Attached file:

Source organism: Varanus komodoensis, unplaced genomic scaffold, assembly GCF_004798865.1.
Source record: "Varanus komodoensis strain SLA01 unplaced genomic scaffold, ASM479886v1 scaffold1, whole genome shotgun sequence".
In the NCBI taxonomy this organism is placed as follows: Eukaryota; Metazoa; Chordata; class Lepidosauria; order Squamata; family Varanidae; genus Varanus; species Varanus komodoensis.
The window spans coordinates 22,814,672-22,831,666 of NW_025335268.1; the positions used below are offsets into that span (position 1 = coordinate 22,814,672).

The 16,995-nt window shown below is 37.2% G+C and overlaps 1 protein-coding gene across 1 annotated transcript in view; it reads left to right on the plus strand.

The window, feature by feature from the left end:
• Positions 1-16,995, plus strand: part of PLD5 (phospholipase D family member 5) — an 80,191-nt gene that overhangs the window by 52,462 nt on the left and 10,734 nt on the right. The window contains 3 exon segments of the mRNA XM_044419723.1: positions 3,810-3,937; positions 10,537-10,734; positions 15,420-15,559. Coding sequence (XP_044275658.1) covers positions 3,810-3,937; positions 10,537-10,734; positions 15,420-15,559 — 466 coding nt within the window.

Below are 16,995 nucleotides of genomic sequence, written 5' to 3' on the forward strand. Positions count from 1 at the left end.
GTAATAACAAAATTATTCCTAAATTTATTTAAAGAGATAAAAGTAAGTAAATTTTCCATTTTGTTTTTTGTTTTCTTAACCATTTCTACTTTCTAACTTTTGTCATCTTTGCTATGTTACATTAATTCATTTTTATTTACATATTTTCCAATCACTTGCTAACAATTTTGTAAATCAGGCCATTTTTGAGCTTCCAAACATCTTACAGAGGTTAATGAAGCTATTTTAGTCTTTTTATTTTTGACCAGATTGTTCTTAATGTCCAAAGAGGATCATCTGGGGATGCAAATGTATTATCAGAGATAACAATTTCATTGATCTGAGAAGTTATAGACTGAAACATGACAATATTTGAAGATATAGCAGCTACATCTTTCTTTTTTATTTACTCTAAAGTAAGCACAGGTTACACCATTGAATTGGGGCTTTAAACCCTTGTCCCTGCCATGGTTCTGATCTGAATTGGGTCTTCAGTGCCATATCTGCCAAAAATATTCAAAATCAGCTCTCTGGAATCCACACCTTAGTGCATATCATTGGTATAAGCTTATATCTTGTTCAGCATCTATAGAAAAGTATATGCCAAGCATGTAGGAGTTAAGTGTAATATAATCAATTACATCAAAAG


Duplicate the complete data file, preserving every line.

Source organism: Varanus komodoensis, unplaced genomic scaffold, assembly GCF_004798865.1.
Source record: "Varanus komodoensis strain SLA01 unplaced genomic scaffold, ASM479886v1 scaffold1, whole genome shotgun sequence".
In the NCBI taxonomy this organism is placed as follows: Eukaryota; Metazoa; Chordata; class Lepidosauria; order Squamata; family Varanidae; genus Varanus; species Varanus komodoensis.
The window spans coordinates 22,814,672-22,831,666 of NW_025335268.1; the positions used below are offsets into that span (position 1 = coordinate 22,814,672).

The 16,995-nt window shown below is 37.2% G+C and overlaps 1 protein-coding gene across 1 annotated transcript in view; it reads left to right on the plus strand.

The window, feature by feature from the left end:
• Positions 1-16,995, plus strand: part of PLD5 (phospholipase D family member 5) — an 80,191-nt gene that overhangs the window by 52,462 nt on the left and 10,734 nt on the right. The window contains 3 exon segments of the mRNA XM_044419723.1: positions 3,810-3,937; positions 10,537-10,734; positions 15,420-15,559. Coding sequence (XP_044275658.1) covers positions 3,810-3,937; positions 10,537-10,734; positions 15,420-15,559 — 466 coding nt within the window.

Below are 16,995 nucleotides of genomic sequence, written 5' to 3' on the forward strand. Positions count from 1 at the left end.
GTAATAACAAAATTATTCCTAAATTTATTTAAAGAGATAAAAGTAAGTAAATTTTCCATTTTGTTTTTTGTTTTCTTAACCATTTCTACTTTCTAACTTTTGTCATCTTTGCTATGTTACATTAATTCATTTTTATTTACATATTTTCCAATCACTTGCTAACAATTTTGTAAATCAGGCCATTTTTGAGCTTCCAAACATCTTACAGAGGTTAATGAAGCTATTTTAGTCTTTTTATTTTTGACCAGATTGTTCTTAATGTCCAAAGAGGATCATCTGGGGATGCAAATGTATTATCAGAGATAACAATTTCATTGATCTGAGAAGTTATAGACTGAAACATGACAATATTTGAAGATATAGCAGCTACATCTTTCTTTTTTATTTACTCTAAAGTAAGCACAGGTTACACCATTGAATTGGGGCTTTAAACCCTTGTCCCTGCCATGGTTCTGATCTGAATTGGGTCTTCAGTGCCATATCTGCCAAAAATATTCAAAATCAGCTCTCTGGAATCCACACCTTAGTGCATATCATTGGTATAAGCTTATATCTTGTTCAGCATCTATAGAAAAGTATATGCCAAGCATGTAGGAGTTAAGTGTAATATAATCAATTACATCAAAAG